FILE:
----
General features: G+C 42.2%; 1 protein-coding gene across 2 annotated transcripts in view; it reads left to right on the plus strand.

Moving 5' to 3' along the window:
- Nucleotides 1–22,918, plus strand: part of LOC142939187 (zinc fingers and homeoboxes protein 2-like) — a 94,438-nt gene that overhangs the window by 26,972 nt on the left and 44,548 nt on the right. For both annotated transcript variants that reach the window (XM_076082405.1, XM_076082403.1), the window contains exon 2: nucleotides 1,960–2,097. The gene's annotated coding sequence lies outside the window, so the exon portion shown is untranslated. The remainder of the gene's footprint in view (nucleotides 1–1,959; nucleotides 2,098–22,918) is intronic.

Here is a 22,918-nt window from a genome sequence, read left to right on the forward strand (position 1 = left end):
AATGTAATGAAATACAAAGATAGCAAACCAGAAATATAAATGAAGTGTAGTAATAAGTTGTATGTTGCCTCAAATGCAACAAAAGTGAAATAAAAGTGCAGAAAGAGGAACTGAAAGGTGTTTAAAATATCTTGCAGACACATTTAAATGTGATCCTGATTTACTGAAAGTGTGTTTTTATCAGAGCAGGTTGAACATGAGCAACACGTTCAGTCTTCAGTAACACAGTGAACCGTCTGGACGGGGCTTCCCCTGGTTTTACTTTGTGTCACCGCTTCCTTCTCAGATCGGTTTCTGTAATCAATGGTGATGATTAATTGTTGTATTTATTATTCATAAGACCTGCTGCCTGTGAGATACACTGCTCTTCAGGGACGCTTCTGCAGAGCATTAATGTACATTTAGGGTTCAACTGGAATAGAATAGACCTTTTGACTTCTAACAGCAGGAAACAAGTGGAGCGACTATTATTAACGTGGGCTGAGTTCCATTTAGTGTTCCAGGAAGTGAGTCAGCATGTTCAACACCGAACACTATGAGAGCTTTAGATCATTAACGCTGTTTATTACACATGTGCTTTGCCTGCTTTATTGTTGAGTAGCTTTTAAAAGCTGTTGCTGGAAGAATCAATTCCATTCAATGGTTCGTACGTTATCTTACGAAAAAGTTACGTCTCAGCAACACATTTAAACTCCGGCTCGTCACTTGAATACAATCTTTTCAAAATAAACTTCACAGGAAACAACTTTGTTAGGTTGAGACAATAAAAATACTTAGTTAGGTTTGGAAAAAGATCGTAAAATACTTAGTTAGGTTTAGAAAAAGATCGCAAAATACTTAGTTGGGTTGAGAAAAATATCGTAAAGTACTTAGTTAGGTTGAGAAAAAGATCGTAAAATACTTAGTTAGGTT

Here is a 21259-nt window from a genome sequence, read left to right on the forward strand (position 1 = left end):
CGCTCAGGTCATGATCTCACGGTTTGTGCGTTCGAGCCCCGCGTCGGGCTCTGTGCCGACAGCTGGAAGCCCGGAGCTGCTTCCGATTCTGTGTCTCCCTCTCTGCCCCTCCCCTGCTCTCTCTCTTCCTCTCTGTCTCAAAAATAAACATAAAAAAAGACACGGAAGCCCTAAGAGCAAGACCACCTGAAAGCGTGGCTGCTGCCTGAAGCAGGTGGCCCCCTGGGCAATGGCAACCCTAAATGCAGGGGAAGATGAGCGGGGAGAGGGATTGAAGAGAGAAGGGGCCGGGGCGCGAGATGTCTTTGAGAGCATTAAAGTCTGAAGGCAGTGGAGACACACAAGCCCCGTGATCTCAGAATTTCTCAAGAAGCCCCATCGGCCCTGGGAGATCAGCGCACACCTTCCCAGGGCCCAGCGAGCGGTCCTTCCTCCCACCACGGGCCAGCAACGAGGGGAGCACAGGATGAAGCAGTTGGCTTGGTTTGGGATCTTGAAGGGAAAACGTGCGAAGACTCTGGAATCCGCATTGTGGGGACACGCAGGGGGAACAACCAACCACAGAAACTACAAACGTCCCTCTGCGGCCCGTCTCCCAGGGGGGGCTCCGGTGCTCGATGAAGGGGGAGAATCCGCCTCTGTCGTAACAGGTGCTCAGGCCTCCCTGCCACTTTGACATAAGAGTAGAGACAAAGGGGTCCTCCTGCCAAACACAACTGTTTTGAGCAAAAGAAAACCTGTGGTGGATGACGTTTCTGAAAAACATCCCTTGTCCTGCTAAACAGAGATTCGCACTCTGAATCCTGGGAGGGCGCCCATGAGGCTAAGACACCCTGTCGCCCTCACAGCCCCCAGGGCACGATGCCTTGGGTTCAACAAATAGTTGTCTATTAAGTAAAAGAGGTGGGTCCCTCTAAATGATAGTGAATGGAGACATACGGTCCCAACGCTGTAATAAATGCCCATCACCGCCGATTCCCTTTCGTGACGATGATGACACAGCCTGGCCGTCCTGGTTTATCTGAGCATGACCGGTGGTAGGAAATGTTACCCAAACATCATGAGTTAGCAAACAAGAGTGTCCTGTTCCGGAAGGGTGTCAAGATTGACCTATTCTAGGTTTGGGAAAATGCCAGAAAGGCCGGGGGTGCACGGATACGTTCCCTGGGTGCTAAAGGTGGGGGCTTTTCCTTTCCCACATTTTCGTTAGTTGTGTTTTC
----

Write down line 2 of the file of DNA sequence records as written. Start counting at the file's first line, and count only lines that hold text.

Moving 5' to 3' along the window: